The model is capable of performing a simulation of sustainability best practices and resilience scenarios by site, including scheduling tradeoffs of 24/7 matching, renewable energy and fuel choices and cost economics to the environment, society, energy tariffs by site of its respective energy market with state incentives. The SDC-NOC provides invaluable automatic run rules of what IT load can be processed using renewable energy based on the renewable production output for 24/7 match, optimal time to process scheduled computing workload to optimize compute capacity across multiple data center locations in an availability zone to simultaneously fulfill the resilience uptime and the resource utilization using clean energy.

Furthermore, it is a good practice to use a Sustainability Service Operation Procedure (SSOP) handbook to train the operators in a new thinking, augment the conventional SOP to further define the sustainability aspects of using renewable energy, resource efficiency, waste reduction, 24/7 matching, net zero targets to achieve the sustainability operational excellence for Net Zero Data Centers. For example, the heat output from the servers are captured in a defined procedure for regeneration to other forms of usage such as food clusters and district heating for a community. The SSOP is a resource guide that embraces the circular economy life cycle of resource consumption, production, and waste management. Each of the resources consumed by the net zero data center has its category (energy, water, equipment, materials, waste) is monitored to achieve 24/7 matching of the IT load and the site to deliver net zero (carbon, emission, waste) goals. Each of the resources is accounted for in the procedure guide in digital form during the operations, when reports are generated to support the GHG protocol standards. The procedure helps to provide transparency throughout the data center lifecycle of sustainability metrics reporting to ensure decarbonization and net zero procedures are followed, it captures how resources are consumed to comply with sustainability best practices.

 

 

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Figure 4. Sustainability Data Center Network Operation Control (SDC-NOC) gives the visualization of emissions data of Data Center and allows for control of net zero practices to achieve simultaneous resilience and sustainability goals.

The sustainability calculator is a crucial part of the characteristics of Software Defined Sustainable Net Zero Data Center. It is time for the industry to rethink the cost of a data center in form of Sustainability Cost of Ownership. The sustainability calculator includes the conventional costs control of a data center site operation, additionally, it has an impact assessment of the sustainable costs to the environment and the social cost to the communities. According to the EPA carbon equivalency, a data center with an average load of 1 megawatt (MW) emits 7.8 million tonnes of C02 to the environment per year. Data Centers throughout the US consumed 600 billion liters of water by 2020. Furthermore, 7.6 liters of water is used to generate 1 kilowatt/hour of energy consumed by data centers.[1]

 

The sustainability calculator measures and gives full access to sustainability environmental and social impact as a visualization tool to actively monitor the energy source, emission data, resource of each kilowatt consumed per site to the Sustainability administrators and data center operators. The sustainability scenarios can be modeled based on simultaneous fulfillment of data center resiliency of 99.8%-99.999% and the sustainability cost to the environment and social costs at each phase of the data center life cycle. This can be used to reduce costs, minimize the impact to the environment, and freely innovate clean energy choices made to bring together best-in-class sustainability and resilience for compute, storage, and networking. Along with a comprehensive sustainability operating environment, a Net Zero data center can dynamically run, manage, decarbonize applications workload across multiple data centers, multi-clouds, Internet of Things, and Edge Computing devices of any kind that will minimize the resource impact such as water, energy and materials.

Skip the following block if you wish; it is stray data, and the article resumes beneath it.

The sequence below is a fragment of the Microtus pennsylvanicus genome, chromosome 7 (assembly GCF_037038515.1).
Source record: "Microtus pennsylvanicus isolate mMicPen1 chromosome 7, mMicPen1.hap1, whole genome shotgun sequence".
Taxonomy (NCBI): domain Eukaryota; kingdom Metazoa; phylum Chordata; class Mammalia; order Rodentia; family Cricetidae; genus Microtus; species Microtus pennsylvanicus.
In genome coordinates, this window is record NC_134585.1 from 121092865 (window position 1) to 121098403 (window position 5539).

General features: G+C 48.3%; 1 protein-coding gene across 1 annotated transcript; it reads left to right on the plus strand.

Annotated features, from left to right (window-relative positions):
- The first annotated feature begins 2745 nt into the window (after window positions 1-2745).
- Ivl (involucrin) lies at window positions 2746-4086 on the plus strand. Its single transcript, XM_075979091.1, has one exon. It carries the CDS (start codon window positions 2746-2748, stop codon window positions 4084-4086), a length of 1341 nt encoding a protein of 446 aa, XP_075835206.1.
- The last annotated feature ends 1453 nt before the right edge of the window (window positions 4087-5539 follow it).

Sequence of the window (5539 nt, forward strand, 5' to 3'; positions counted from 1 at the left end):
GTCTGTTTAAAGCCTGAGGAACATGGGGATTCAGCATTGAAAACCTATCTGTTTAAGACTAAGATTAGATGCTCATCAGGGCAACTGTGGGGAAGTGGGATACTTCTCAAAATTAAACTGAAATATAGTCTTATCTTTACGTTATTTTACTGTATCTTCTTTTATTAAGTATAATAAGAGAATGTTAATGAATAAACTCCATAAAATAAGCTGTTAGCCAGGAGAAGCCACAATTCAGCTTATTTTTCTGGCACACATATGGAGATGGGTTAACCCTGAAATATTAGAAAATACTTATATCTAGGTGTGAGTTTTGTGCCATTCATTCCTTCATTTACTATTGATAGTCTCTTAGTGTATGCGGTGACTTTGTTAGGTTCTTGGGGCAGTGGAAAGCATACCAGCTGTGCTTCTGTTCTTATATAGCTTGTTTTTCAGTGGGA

Case Study - Energy Symbiosis at Boden, Sweden

Net Zero Data Centers are designed considering the integration of its infrastructures in the power, water, waste, and mobility infrastructures of a circular economy. For Boden, Sweden, it all started with the natural environment where the Lulea river provides the hydroelectric power for the grid with renewable energy sources to the town. The Net Zero Data Centers situated at Boden have PUE’s as low as 1.012.[2] These data centers receive clean power availability at an affordable pricing of less than 0.04 €/kWh. The town is a Circular Economy community, and it promotes economic development of energy intensive business. Net Zero data center operators can get permits in days, qualify for attractive tax incentives, and receive energy rebates by the Swedish government.

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Figure 5. Net Zero Data Centers designed by InfraPrime and others harmonize with the circular economy community at Boden.

The city of Boden has, over the years, invested heavily into a sustainable energy system where energy sources such as hydro, biogas, and district heating are connected and thereby create synergies from new energy and material flows between the existing, energy intensive, industries. This energy symbiosis is supported by the Swedish Energy Agency which selected the city of Boden as a strategy node for developing a flexible and robust energy system.[1]